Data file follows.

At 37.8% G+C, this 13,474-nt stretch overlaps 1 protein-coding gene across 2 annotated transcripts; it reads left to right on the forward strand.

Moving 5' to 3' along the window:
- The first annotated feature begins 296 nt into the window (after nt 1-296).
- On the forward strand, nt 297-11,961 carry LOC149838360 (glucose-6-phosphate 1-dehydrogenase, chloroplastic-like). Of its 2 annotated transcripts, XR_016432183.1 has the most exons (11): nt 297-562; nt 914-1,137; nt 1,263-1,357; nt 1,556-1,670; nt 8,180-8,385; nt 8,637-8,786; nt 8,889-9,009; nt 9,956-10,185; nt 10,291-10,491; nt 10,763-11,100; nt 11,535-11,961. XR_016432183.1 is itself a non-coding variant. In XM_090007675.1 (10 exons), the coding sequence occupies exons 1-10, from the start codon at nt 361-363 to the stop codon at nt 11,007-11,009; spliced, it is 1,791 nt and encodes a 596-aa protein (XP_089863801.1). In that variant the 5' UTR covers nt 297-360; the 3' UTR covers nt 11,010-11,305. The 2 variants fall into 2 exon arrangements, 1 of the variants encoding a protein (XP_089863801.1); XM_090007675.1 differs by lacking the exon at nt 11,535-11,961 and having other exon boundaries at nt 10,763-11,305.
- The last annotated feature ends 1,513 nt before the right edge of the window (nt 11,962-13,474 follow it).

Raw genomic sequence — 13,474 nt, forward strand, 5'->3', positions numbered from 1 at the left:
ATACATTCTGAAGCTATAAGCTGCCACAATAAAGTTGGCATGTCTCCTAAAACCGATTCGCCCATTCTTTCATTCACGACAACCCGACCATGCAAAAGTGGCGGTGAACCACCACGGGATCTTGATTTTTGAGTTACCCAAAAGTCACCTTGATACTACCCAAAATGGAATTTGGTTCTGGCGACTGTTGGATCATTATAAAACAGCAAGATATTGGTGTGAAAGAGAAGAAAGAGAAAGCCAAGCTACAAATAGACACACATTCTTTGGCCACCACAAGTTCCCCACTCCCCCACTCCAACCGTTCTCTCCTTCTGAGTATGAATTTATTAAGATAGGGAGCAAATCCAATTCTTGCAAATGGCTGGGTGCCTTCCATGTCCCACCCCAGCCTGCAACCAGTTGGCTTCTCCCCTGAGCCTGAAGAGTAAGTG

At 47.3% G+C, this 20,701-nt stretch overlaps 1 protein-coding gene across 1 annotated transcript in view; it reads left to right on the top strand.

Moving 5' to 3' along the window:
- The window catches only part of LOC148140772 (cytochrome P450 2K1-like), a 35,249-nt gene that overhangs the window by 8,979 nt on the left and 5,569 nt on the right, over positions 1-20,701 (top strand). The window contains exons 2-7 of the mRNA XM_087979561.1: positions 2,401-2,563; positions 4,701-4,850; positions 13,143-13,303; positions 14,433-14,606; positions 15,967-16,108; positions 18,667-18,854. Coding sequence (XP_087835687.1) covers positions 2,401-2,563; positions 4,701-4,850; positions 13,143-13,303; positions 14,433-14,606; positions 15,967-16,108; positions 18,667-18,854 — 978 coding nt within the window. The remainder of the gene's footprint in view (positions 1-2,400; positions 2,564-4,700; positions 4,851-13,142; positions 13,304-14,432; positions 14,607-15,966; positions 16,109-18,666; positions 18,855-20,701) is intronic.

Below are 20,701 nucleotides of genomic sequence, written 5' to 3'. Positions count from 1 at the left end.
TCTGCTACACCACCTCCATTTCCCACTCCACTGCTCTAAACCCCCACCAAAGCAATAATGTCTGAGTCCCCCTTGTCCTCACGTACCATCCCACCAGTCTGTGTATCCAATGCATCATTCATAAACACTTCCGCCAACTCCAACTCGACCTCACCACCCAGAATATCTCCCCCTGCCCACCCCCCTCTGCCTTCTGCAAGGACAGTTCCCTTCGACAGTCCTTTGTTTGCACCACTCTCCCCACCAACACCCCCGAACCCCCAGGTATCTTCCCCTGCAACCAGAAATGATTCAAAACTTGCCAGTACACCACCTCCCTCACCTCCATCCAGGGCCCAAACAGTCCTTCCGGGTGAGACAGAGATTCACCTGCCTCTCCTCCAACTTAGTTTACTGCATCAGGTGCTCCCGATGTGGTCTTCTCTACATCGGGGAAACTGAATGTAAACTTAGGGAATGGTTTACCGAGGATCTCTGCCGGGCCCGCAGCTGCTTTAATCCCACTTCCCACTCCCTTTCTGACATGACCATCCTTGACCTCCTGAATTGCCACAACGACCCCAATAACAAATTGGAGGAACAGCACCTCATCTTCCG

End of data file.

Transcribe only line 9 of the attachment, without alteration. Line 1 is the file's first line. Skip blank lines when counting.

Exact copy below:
Moving 5' to 3' along the window: